The two friends busy themselves. Bilson patrols entrees. Negus has fifty baby carrots to trim. Framed in a quiche plate, the clock on the wall appears to accelerate. A “quiet” sort of Thursday night amounts to 200 plates to occupy 50-plus diners.

Bilson adjusts the pickled endives across the terrine. Negus scalps carrots, and moves to shallots, his moves gaining fluidity. Both 60-somethings seem at home in the tumult, their focus the food. (“Thumb and first finger on the blade,” shoots Skelly. “Controls the blade better.”) George chops. Bilson patrols. The two mates trade a wink amid the ruckus.

Eerily, a sad coincidence in their past helped give rise to this mutual food-fixation. Aged four, both mates lost their Dads to accidents. In one way or another, fine dining was one improbable outcome.

After his father’s death, Bilson’s mum remarried her first boyfriend, a hotelier named Marsden with a sports-shooting licence. (“We hunted quail, swan, wild duck; my mother was a very good cook.”) The son’s own love affair with taste had begun. Dot, Negus’s mum, opted to raise the family solo after George Sr died. She also persisted on adding sultanas to spaghetti bolognaise. (“Nobody ever cooked like my mum,” says Negus, “though a few people went close in the army.”) Such Brisbane-ite heresy – plus sporadic bouts of bachelorhood – compelled young Negus to the stove.

Shallots pared, the rookie is slid a pail of zucchini flowers. Sous-chef Skelly says, “Top and tail and de-stamenise, yeah?” The challenge is implicit: master this final knifework chore and the next snapper fillet is yours to sauté.

Skelly and Negus are working well. Two hours old, the mentor and rookie have found their groove. “What’s it like working for Tony?” asks Negus, ever the journo. Skelly chooses his words: “He’s got a lot of old stuff up his sleeve – some crap-old stuff but most of it’s brilliant.”

(“Two pig’s trotters,” says Manu Fieldel, the plates a riot of gilt meat and celeriac puree. Bilson rings the bell.)

With a teaspoon of modesty, Bilson traces his culinary flair back to Escoffier, the maestro and archivist who bottled the genie of classic French cooking. On rainy days in Melbourne an eight-year-old Bilson would lose himself in the 5000 recipes of Le Guide Culinaire. No less pivotal was a stockpot in his stepfather’s pub.

“I was four or so,” Bilson recalls. “I remember watching the hotel’s Chinese cook throw eggshells and chicken pieces into the pot. What is that, asked the little boy. That, said the Chinaman, is why our restaurant is busy and others are not.”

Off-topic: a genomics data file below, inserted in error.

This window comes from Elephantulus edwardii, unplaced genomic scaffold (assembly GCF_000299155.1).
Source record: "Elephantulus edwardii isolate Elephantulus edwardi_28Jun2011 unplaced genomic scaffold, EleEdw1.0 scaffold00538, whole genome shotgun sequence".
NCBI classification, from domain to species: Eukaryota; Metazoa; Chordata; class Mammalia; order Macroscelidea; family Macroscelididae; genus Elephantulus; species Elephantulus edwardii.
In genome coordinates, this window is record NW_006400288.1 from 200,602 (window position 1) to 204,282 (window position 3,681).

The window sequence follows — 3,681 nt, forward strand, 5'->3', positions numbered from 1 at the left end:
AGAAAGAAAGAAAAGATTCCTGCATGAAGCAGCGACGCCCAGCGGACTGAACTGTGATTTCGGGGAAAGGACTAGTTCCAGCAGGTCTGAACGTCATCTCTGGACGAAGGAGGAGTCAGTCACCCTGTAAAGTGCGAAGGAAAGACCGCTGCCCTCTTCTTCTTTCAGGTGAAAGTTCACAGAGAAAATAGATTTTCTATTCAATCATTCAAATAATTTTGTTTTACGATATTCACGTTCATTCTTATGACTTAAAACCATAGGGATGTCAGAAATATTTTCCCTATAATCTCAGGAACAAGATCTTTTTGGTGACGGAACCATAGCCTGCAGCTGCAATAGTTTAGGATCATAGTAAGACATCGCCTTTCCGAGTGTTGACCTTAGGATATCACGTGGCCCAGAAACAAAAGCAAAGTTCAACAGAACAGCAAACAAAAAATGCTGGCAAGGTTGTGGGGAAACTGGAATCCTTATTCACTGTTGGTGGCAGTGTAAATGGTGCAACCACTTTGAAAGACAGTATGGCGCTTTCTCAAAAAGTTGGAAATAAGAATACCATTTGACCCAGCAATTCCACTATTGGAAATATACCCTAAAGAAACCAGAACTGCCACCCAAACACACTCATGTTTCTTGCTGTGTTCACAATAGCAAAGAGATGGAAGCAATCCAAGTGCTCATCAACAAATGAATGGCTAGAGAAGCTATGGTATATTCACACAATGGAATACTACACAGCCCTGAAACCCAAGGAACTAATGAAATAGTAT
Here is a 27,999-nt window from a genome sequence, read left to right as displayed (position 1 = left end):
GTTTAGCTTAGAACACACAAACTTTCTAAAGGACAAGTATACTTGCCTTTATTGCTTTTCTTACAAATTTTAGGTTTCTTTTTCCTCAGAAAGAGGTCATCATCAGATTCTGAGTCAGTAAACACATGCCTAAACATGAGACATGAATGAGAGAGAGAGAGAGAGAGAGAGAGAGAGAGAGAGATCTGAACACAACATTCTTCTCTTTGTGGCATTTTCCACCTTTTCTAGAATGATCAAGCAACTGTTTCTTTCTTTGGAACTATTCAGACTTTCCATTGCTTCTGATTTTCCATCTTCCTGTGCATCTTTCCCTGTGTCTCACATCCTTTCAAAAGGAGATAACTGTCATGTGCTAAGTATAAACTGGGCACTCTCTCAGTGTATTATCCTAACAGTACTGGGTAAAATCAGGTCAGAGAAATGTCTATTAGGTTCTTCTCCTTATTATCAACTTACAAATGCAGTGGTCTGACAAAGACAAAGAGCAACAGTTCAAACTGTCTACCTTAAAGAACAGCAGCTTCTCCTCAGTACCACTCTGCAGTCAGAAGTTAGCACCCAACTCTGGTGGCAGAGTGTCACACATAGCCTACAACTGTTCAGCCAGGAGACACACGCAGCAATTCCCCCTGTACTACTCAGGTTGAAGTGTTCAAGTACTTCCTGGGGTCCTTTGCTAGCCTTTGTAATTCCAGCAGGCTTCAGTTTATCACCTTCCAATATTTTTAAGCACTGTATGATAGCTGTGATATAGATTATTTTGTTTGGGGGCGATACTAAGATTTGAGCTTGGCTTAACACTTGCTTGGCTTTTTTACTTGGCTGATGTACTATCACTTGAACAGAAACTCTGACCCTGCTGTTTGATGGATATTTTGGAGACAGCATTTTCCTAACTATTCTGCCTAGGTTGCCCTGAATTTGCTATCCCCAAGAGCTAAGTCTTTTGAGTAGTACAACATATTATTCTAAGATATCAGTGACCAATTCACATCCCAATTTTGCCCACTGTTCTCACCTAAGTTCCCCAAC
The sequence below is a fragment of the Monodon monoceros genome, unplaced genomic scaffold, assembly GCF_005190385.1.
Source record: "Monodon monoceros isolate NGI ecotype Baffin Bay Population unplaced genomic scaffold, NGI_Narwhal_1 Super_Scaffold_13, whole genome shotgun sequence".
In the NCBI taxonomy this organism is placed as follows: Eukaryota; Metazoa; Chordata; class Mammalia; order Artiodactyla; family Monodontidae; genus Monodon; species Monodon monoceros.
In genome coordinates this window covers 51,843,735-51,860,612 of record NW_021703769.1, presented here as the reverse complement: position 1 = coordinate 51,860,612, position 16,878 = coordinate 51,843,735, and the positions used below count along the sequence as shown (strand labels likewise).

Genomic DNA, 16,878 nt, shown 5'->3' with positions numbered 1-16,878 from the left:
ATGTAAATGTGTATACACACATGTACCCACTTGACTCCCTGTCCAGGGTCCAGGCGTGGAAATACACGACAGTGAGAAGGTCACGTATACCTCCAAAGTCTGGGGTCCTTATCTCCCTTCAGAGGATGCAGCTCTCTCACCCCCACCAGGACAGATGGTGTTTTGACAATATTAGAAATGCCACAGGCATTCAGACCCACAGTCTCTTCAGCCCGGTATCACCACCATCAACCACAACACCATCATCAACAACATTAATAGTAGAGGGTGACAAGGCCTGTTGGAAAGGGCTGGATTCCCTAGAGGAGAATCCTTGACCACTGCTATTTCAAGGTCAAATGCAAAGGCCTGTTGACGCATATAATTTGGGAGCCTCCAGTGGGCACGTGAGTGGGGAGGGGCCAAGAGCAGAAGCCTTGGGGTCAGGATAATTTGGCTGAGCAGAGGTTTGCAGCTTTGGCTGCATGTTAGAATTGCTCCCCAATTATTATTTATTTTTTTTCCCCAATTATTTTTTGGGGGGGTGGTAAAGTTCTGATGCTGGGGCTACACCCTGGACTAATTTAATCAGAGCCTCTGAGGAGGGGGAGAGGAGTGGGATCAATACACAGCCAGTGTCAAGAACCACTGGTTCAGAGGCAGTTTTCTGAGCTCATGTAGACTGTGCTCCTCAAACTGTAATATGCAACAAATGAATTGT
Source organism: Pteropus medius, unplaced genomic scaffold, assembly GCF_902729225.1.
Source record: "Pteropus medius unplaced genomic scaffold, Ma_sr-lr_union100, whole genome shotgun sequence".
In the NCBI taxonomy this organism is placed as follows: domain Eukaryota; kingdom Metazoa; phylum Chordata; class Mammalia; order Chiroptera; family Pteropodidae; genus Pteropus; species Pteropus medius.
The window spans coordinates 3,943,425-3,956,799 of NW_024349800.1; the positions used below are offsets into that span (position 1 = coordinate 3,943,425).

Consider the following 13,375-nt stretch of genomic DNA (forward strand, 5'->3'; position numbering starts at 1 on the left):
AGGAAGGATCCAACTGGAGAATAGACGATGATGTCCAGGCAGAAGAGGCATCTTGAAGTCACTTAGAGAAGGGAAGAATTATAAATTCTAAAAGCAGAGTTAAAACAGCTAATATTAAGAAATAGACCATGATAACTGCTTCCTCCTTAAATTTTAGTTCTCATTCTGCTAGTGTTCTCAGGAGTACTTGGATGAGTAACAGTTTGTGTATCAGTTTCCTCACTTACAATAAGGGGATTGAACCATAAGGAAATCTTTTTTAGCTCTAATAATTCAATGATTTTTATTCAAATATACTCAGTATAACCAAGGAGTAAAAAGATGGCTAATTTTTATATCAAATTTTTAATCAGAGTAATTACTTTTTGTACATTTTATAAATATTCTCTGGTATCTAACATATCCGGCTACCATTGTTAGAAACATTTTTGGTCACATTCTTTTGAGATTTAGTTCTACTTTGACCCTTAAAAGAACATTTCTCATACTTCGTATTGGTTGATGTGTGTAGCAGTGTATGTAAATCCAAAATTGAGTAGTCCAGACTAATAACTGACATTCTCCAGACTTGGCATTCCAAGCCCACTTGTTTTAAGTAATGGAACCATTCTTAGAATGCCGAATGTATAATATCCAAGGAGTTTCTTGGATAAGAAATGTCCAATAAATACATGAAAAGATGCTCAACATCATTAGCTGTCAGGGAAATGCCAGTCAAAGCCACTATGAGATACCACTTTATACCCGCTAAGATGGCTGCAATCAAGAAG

Reeking of prophesy, Bilsons is flat-out busy now. Constant orders spit from the printer. Waiters spin and exit like actors entering the wrong scene. Fridges slam. Knives flash. The serving shelf is laden with spinach strudel, al-dente asparagus, perfumed kid, doormat cuts of Wagyu beef. Chefs are locked in unscripted dance. “Behind!” says Peter the patissier, the only in-house Aussie, though the guy was born in Burma. He’s carrying a tray of white-chocolate Charlottes so frail they seem like art.

As head chef, Fieldel investigates the new bloke. Negus has graduated to sauté detail. He anchors the snapper with a small copper pot to prevent the fish’s margins curling. Between pot and flesh is a foil butter wrap for added moisture. “Whip it,” sings Fieldel in cryptic approval. “Whip it good.”

For all his bluster, Fieldel owns a poetic soul. (“All we do,” he says, “is make food beautiful.”) The French bear is the darling of Channel 10’s Ready, Set, Cook. “I am between Talent Chef and Celebrity Chef,” he cracks. A thwarted circus career, back in his teens, accounts for the clown tattoo above his heart, plus an elephant on his shoulder-blade. So what scars does the 35-year-old own? “Moi?” he jokes. “Only the burn marks from Tony’s limelight.”

The master himself ghosts across to Negus’s station, armed with champagne flute, and news of the night subsiding. The kitchen has matched the gourmet appetites of Sydney in a mad three hours, and Negus has been a vital cog. “How does it feel?” asks Bilson, reversing roles with the reporter.

The home-cook takes a pull of bubbles. Not immaculate, his station is testament to clipped shallots, oyster mushrooms, lobster legs and dauphinoise potato. “Tonight I learnt the difference between showing off and working.” He unties the jacket. “And you mate, I reckon you were a football coach in a previous life. You kept us going from start to finish.”

The true-chef groans. Please, he thinks, anything but your old sporting metaphors, Negus. “I’d prefer to think of myself as a composer, if that’s OK.” Shoulder to shoulder they migrate to the dining room where the conversation can really start.

[Sunday Life, June 2006]